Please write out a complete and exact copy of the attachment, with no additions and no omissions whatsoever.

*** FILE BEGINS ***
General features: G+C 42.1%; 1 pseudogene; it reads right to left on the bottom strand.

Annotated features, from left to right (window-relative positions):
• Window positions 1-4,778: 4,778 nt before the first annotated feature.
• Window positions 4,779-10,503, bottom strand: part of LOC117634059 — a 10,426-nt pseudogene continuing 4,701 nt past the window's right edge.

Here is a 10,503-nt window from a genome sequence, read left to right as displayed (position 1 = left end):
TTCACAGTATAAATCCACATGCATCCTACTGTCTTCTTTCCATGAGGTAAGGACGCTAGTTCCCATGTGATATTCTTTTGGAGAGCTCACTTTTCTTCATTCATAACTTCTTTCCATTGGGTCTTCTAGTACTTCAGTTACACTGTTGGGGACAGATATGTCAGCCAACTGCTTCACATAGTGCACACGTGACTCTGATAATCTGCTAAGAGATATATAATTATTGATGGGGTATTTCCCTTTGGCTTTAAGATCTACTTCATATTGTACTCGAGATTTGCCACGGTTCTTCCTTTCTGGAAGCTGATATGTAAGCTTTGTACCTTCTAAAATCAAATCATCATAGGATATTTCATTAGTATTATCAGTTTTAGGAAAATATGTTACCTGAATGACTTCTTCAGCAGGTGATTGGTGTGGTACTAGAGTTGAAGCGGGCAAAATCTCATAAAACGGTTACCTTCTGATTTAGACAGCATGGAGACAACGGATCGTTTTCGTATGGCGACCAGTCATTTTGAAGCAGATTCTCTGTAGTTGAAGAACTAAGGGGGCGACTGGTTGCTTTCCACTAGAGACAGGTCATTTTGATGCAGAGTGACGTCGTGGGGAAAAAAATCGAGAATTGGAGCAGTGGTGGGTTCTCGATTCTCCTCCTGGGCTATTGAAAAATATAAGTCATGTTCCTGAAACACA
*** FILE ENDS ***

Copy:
General features: G+C 42.1%; 1 pseudogene; it reads right to left on the bottom strand.

Annotated features, from left to right (window-relative positions):
• Window positions 1-4,778: 4,778 nt before the first annotated feature.
• Window positions 4,779-10,503, bottom strand: part of LOC117634059 — a 10,426-nt pseudogene continuing 4,701 nt past the window's right edge.

Here is a 10,503-nt window from a genome sequence, read left to right as displayed (position 1 = left end):
TTCACAGTATAAATCCACATGCATCCTACTGTCTTCTTTCCATGAGGTAAGGACGCTAGTTCCCATGTGATATTCTTTTGGAGAGCTCACTTTTCTTCATTCATAACTTCTTTCCATTGGGTCTTCTAGTACTTCAGTTACACTGTTGGGGACAGATATGTCAGCCAACTGCTTCACATAGTGCACACGTGACTCTGATAATCTGCTAAGAGATATATAATTATTGATGGGGTATTTCCCTTTGGCTTTAAGATCTACTTCATATTGTACTCGAGATTTGCCACGGTTCTTCCTTTCTGGAAGCTGATATGTAAGCTTTGTACCTTCTAAAATCAAATCATCATAGGATATTTCATTAGTATTATCAGTTTTAGGAAAATATGTTACCTGAATGACTTCTTCAGCAGGTGATTGGTGTGGTACTAGAGTTGAAGCGGGCAAAATCTCATAAAACGGTTACCTTCTGATTTAGACAGCATGGAGACAACGGATCGTTTTCGTATGGCGACCAGTCATTTTGAAGCAGATTCTCTGTAGTTGAAGAACTAAGGGGGCGACTGGTTGCTTTCCACTAGAGACAGGTCATTTTGATGCAGAGTGACGTCGTGGGGAAAAAAATCGAGAATTGGAGCAGTGGTGGGTTCTCGATTCTCCTCCTGGGCTATTGAAAAATATAAGTCATGTTCCTGAAACACA